Steel Town Love


dex
“I think once you love somebody, you love somebody; that’s just how it is.”

Richard Ford

It’s our house being sold for a dollar. Of course I’d come back.

The house? Busted out windows, charred black walls, and rusted hinged hanging front door. There used to be a neighborhood here. Those pencil scratches in the door frame to the kitchen marking how fast our kids got tall. Open sky above where our kitchen table used to be. We were a family that ate dinner together. In the orange and grey haze of the steel toned skies of the mills here at the tip of Lake Michigan. Of course there was a smell that spun off the mills. Bothered some people. But I never paid a smell any mind. I mean it ain’t like you are losing someone you love. Or even taking care of one sick kid. It’s just a smell.

The mills let our kids be like all the other kids. Oh, she and I, we thought they were geniuses. Loved them both, Annie Beth and Eric, with the very strength of steel. What our kids wanted most was to be like all the other kids. And on our quiet little street in Gary Indiana. In the shadows of the mill flame, they were like other kids.
The mill let us do that for them. There was home. The neighborhood. And then there was the mill.

Then the mill, really all the mills, shut down. People started moving out of the neighborhood. Even that crazy Jackson family. Went to Hollywood or something, I don’t know.

Then the autumn winds went cold. Every sunset went to black alone. The streets of our neighborhood, echoing the crumbling concrete dust of memories, our family scattered. She was gone.

Without my days in the mill, I went silent. Don’t really even know just where I spent my time. Only knew that when October came she was gone. The kids were just phone calls. She was gone.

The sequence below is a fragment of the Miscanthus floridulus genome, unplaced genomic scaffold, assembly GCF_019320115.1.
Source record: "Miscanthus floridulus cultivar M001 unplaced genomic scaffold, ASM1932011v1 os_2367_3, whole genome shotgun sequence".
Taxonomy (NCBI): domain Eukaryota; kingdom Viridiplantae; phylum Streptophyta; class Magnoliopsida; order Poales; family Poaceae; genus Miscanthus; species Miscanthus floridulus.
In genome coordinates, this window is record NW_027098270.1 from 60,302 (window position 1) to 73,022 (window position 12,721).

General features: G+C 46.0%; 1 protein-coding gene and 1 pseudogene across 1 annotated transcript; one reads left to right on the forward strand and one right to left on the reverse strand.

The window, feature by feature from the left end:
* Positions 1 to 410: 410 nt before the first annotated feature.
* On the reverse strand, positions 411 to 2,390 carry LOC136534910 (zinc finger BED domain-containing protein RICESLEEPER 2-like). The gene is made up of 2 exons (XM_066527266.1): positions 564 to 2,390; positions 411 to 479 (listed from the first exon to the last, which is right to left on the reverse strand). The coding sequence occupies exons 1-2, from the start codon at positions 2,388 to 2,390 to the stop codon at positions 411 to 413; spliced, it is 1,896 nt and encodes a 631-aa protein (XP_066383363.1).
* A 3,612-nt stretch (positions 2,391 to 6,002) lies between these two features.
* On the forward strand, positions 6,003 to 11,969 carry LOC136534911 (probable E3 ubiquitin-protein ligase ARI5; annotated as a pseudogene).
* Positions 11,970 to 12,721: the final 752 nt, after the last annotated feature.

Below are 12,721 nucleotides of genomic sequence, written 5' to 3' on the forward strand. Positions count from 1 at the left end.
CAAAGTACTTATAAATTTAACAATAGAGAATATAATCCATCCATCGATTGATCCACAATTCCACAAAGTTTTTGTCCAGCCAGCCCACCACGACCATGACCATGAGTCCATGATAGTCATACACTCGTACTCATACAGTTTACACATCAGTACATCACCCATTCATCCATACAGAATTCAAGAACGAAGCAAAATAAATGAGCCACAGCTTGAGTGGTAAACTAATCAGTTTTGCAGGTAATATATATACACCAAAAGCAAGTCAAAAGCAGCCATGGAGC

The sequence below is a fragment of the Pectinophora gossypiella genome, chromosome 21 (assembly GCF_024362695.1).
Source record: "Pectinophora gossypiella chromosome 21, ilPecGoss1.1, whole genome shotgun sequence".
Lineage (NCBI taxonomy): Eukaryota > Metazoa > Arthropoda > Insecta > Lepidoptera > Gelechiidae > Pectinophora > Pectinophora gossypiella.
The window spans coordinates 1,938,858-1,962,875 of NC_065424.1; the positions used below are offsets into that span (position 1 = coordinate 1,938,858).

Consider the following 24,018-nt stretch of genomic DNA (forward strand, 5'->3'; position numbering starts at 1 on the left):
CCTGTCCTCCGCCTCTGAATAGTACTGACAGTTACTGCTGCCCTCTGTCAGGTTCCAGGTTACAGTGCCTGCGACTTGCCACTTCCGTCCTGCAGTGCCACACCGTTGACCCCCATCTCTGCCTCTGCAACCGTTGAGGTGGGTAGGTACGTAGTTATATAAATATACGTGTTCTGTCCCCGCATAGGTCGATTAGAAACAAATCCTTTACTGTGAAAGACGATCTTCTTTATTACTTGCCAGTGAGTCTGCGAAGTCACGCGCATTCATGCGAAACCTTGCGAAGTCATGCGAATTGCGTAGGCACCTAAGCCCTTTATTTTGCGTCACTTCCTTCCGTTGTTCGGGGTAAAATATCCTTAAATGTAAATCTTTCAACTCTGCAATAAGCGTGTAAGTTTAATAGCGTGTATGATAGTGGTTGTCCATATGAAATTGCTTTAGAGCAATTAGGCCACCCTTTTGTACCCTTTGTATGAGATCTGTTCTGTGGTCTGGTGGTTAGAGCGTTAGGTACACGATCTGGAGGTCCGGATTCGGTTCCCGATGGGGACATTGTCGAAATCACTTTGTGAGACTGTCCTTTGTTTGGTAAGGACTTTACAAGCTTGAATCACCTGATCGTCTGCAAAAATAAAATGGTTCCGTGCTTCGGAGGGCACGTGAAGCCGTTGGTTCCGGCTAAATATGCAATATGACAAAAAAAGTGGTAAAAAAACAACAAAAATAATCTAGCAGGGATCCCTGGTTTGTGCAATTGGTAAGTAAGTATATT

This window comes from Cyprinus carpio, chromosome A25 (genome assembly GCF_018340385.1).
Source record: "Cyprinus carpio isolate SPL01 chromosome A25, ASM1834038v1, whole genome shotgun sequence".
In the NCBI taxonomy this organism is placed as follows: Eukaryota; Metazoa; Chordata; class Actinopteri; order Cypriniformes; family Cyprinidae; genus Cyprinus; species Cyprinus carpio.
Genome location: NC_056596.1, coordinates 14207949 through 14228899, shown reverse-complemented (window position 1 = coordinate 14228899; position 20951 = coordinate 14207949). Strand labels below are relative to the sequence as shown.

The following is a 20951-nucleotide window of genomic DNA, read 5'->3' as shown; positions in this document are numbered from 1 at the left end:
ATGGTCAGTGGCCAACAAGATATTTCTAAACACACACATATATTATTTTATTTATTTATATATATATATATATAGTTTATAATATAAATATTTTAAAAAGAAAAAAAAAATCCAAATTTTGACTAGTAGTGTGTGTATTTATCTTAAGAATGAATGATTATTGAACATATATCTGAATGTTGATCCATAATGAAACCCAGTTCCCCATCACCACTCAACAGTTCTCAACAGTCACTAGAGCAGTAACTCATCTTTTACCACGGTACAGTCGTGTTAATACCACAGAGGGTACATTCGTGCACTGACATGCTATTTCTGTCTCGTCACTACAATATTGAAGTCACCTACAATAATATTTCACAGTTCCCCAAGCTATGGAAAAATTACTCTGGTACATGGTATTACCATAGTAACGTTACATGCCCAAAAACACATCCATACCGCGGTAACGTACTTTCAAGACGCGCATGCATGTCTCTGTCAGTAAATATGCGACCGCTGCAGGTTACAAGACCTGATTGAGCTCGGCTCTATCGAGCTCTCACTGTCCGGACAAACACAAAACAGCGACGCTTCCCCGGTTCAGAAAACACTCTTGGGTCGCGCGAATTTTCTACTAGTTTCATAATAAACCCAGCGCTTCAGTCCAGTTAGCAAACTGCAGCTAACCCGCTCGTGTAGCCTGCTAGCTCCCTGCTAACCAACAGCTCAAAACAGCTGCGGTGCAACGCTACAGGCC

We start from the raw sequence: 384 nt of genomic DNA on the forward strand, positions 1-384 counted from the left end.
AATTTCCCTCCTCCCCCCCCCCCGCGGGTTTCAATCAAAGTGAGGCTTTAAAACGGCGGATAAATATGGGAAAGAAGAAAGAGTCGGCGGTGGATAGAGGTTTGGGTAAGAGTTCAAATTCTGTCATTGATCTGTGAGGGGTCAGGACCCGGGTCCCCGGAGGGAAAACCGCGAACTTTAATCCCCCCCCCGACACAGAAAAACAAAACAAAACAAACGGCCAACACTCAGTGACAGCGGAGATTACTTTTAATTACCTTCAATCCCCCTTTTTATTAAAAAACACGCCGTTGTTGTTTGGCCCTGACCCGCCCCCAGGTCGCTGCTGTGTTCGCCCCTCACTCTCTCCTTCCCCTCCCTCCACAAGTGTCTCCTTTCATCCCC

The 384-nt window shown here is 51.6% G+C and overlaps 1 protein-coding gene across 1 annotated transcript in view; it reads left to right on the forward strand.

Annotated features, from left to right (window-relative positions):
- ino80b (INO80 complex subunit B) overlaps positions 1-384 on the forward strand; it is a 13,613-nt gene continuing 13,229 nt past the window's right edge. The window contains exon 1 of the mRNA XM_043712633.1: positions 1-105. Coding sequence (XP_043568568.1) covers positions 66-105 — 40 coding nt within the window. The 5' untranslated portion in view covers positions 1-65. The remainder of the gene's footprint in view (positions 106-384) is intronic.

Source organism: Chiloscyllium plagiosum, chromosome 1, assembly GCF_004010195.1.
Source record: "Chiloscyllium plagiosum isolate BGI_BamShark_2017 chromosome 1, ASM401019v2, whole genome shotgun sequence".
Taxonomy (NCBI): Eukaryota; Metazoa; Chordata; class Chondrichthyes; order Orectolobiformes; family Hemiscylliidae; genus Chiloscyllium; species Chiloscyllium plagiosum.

And my heart just stopped. Like the fire in the mills gone cold. My heart just stopped.

Till the news that houses in Gary were now being sold for a dollar, drifted out here, where I now drift too, and slapped me cold.

As if some sort of circle, other peoples chances, other people’s times, were starting up again. Like some tiny steel blue flame. The rhythm of oh, I don’t know, those Jackson kids singing. That bass guitar anchoring. Some new sunrise.

As if there were another chance.

4 Responses to “Steel Town Love”

  1. Jeff L. Howe Says:

    Gary, Flint, Trenton… it’s sad what happens to old towns whose reason for being has moved away. But it’s really just a response to needs and resources… new towns spring up elsewhere. Evocative piece. (Shouldn’t it be “losing”?)

    • chicagoguy12 Says:

      Thanks Jeff! (Appreciate the word catch)

      One of the things that prompted this is learning that they really are selling houses in Gary for $1. So sometimes the new towns can spring up in the same place too.

  2. toritto Says:

    Roger – nicely done. Sometimes the old towns can come back – sometimes not. There is a Home Depot parking lot over the little “bungalow” of my youth, where poppa came home from a day of pushing a wheel barrow, mom made dinner and they sat down with their three sons. The dreams are covered with black tar.

    Regards

  3. chicagoguy12 Says:

    “Dreams covered with black tar”—that says it well Frank.

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